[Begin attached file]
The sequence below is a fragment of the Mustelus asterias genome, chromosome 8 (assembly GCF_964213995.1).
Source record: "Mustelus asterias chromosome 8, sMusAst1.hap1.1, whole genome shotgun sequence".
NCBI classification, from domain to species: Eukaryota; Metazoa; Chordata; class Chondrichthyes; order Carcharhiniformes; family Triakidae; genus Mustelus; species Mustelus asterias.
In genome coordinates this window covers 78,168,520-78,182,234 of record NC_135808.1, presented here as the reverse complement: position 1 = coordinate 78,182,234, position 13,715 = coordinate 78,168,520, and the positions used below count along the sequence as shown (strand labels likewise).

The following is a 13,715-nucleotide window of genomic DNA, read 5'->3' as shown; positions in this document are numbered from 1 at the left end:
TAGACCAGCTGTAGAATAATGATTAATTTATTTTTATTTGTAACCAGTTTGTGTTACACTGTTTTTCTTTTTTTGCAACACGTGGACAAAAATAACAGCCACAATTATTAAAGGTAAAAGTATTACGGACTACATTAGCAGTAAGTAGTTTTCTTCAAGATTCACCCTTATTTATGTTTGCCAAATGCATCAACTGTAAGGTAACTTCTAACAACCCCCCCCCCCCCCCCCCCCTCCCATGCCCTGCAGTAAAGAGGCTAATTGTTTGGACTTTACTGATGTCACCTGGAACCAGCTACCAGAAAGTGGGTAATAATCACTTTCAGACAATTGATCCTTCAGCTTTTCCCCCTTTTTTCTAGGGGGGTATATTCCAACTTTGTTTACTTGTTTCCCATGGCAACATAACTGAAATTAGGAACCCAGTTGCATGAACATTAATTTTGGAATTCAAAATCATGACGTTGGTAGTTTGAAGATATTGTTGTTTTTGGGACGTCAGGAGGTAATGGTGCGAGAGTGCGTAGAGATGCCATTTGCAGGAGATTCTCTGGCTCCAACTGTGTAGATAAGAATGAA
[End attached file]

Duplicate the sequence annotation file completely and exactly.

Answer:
The sequence below is a fragment of the Mustelus asterias genome, chromosome 8 (assembly GCF_964213995.1).
Source record: "Mustelus asterias chromosome 8, sMusAst1.hap1.1, whole genome shotgun sequence".
NCBI classification, from domain to species: Eukaryota; Metazoa; Chordata; class Chondrichthyes; order Carcharhiniformes; family Triakidae; genus Mustelus; species Mustelus asterias.
In genome coordinates this window covers 78,168,520-78,182,234 of record NC_135808.1, presented here as the reverse complement: position 1 = coordinate 78,182,234, position 13,715 = coordinate 78,168,520, and the positions used below count along the sequence as shown (strand labels likewise).

The following is a 13,715-nucleotide window of genomic DNA, read 5'->3' as shown; positions in this document are numbered from 1 at the left end:
TAGACCAGCTGTAGAATAATGATTAATTTATTTTTATTTGTAACCAGTTTGTGTTACACTGTTTTTCTTTTTTTGCAACACGTGGACAAAAATAACAGCCACAATTATTAAAGGTAAAAGTATTACGGACTACATTAGCAGTAAGTAGTTTTCTTCAAGATTCACCCTTATTTATGTTTGCCAAATGCATCAACTGTAAGGTAACTTCTAACAACCCCCCCCCCCCCCCCCCCCTCCCATGCCCTGCAGTAAAGAGGCTAATTGTTTGGACTTTACTGATGTCACCTGGAACCAGCTACCAGAAAGTGGGTAATAATCACTTTCAGACAATTGATCCTTCAGCTTTTCCCCCTTTTTTCTAGGGGGGTATATTCCAACTTTGTTTACTTGTTTCCCATGGCAACATAACTGAAATTAGGAACCCAGTTGCATGAACATTAATTTTGGAATTCAAAATCATGACGTTGGTAGTTTGAAGATATTGTTGTTTTTGGGACGTCAGGAGGTAATGGTGCGAGAGTGCGTAGAGATGCCATTTGCAGGAGATTCTCTGGCTCCAACTGTGTAGATAAGAATGAA